Parishes access Ascension Press programs in a variety of ways, including purchasing DVD sets and workbooks. More recently, however, the company has added a video-streaming platform geared specifically to small-group use. Currently, more than 5,000 study groups are using their rapidly growing free “Access Ascension” digital platform.
Ascension also has an evangelistic media platform at AscensionPresents.com that introduces the Catholic faith to people through free video content by speakers like Fr. Mike Schmitz, Jeff Cavins, Jason and Crystalina Evert, Matt Fradd and Leah Darrow. The site also offers a series of long-form podcasts.
“Echoing the call of the New Evangelization,” Pinto said, “we are continually looking for ‘new methods and new expressions’ to transmit the faith effectively.”
GROWING WITH PASSION
Ascension’s growth and evolution from a publisher of three titles into a media company was marked by several watershed moments. The first, Pinto said, occurred in 2004 when he was invited to a private screening in St. Paul, Minn., of Mel Gibson’s The Passion of the Christ about two months before its theatrical release. At the time, the company had a staff of about eight, but was growing quickly.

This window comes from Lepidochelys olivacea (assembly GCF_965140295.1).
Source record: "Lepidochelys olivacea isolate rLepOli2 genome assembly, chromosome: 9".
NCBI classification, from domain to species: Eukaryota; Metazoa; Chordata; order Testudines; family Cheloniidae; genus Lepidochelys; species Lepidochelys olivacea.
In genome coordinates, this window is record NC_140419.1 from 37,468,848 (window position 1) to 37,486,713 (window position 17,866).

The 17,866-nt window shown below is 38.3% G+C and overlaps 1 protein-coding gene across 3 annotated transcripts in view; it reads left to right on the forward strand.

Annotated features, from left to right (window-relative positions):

As he watched the film, Pinto thought, “The symbolism in this film is off the charts. Someone needs to explain this.”
Once outside in his car, he called a friend who was working with the film and said, “We need to do a Q&A book and we need to do it now.” For the next three hours, while driving to La Crosse, Wis., Pinto dictated 70 questions that would eventually become 100.
“Within just six weeks, we had the book ready to go, and it really was a marvel in a certain sense. On Ash Wednesday, the day the film opened, we announced to the Catholic world that this book was available. Up until this point, there had only been evangelical responses to this movie.”
Within eight days, A Guide to the Passion: 100 Questions about The Passion of the Christ, had sold 120,000 copies and went on to sell 1 million in 14 weeks, hitting No. 6 on the New York Times religion best-seller list. It was translated into six languages in six weeks.
Ascension also became the first company to respond to The Da Vinci Code phenomenon, again with a question-and-answer book, The Da Vinci Deception.